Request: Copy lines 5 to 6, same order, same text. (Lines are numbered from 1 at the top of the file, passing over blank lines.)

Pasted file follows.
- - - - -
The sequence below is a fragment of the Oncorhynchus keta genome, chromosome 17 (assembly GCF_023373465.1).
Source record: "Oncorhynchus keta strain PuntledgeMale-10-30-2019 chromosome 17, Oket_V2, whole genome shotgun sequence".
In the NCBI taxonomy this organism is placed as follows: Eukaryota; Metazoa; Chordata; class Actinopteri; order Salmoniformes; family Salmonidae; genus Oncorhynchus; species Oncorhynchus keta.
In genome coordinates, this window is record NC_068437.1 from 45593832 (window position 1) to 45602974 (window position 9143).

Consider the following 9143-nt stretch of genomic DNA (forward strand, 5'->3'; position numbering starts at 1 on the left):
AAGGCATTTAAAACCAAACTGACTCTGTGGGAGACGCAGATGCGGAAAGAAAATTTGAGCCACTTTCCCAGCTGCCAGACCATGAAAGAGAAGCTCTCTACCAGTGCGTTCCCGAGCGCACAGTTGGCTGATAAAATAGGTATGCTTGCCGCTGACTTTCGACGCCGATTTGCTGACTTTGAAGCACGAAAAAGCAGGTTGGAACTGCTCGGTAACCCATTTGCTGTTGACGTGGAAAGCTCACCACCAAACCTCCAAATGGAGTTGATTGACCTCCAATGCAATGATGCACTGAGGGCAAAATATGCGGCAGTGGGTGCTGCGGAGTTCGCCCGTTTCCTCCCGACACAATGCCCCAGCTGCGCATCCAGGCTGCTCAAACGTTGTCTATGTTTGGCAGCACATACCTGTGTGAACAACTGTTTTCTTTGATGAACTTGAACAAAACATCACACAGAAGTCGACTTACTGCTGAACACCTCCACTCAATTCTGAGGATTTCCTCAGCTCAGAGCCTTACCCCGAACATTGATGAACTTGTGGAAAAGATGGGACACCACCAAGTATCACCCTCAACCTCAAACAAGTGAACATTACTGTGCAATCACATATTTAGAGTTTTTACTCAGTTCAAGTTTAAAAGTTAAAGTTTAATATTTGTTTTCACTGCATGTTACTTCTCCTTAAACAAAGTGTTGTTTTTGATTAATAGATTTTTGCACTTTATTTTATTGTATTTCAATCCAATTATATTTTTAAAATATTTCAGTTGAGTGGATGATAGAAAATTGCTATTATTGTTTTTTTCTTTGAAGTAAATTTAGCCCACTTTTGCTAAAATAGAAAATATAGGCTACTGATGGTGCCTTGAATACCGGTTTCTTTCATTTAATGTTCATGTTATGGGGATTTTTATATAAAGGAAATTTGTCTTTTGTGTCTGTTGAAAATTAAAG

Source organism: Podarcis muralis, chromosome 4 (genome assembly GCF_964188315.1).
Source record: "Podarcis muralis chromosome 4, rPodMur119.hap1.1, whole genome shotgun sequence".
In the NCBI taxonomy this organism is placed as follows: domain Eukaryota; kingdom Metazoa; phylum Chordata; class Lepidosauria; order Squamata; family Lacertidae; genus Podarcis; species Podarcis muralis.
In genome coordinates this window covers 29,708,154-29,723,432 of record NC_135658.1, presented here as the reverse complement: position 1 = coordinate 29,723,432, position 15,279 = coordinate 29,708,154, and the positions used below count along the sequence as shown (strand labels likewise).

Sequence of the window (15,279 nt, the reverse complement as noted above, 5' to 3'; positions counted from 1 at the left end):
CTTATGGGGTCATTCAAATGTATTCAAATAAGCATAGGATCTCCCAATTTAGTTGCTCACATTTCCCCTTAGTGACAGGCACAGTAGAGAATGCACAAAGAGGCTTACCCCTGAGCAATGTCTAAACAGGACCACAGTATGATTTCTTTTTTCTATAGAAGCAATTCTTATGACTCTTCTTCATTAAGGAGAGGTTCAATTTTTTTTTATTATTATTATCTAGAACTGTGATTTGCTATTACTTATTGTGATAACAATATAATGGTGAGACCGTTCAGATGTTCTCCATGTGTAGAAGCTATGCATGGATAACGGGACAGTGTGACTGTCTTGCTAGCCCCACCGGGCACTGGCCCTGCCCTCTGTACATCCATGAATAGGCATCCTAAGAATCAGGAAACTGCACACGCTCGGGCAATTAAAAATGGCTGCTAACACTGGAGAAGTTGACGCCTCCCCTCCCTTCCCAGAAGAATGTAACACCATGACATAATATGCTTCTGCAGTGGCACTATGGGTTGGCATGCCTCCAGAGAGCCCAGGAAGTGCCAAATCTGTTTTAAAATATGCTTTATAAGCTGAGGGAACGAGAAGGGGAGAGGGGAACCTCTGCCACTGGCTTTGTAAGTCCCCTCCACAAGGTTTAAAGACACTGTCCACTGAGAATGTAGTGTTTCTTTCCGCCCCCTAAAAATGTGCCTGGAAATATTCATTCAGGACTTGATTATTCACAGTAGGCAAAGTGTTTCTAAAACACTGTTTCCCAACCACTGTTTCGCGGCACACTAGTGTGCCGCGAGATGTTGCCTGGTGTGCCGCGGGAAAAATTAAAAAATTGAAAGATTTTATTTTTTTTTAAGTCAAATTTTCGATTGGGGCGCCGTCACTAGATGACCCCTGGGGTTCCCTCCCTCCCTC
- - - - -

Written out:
Consider the following 9143-nt stretch of genomic DNA (forward strand, 5'->3'; position numbering starts at 1 on the left):
AAGGCATTTAAAACCAAACTGACTCTGTGGGAGACGCAGATGCGGAAAGAAAATTTGAGCCACTTTCCCAGCTGCCAGACCATGAAAGAGAAGCTCTCTACCAGTGCGTTCCCGAGCGCACAGTTGGCTGATAAAATAGGTATGCTTGCCGCTGACTTTCGACGCCGATTTGCTGACTTTGAAGCACGAAAAAGCAGGTTGGAACTGCTCGGTAACCCATTTGCTGTTGACGTGGAAAGCTCACCACCAAACCTCCAAATGGAGTTGATTGACCTCCAATGCAATGATGCACTGAGGGCAAAATATGCGGCAGTGGGTGCTGCGGAGTTCGCCCGTTTCCTCCCGACACAATGCCCCAGCTGCGCATCCAGGCTGCTCAAACGTTGTCTATGTTTGGCAGCACATACCTGTGTGAACAACTGTTTTCTTTGATGAACTTGAACAAAACATCACACAGAAGTCGACTTACTGCTGAACACCTCCACTCAATTCTGAGGATTTCCTCAGCTCAGAGCCTTACCCCGAACATTGATGAACTTGTGGAAAAGATGGGACACCACCAAGTATCACCCTCAACCTCAAACAAGTGAACATTACTGTGCAATCACATATTTAGAGTTTTTACTCAGTTCAAGTTTAAAAGTTAAAGTTTAATATTTGTTTTCACTGCATGTTACTTCTCCTTAAACAAAGTGTTGTTTTTGATTAATAGATTTTTGCACTTTATTTTATTGTATTTCAATCCAATTATATTTTTAAAATATTTCAGTTGAGTGGATGATAGAAAATTGCTATTATTGTTTTTTTCTTTGAAGTAAATTTAGCCCACTTTTGCTAAAATAGAAAATATAGGCTACTGATGGTGCCTTGAATACCGGTTTCTTTCATTTAATGTTCATGTTATGGGGATTTTTATATAAAGGAAATTTGTCTTTTGTGTCTGTTGAAAATTAAAG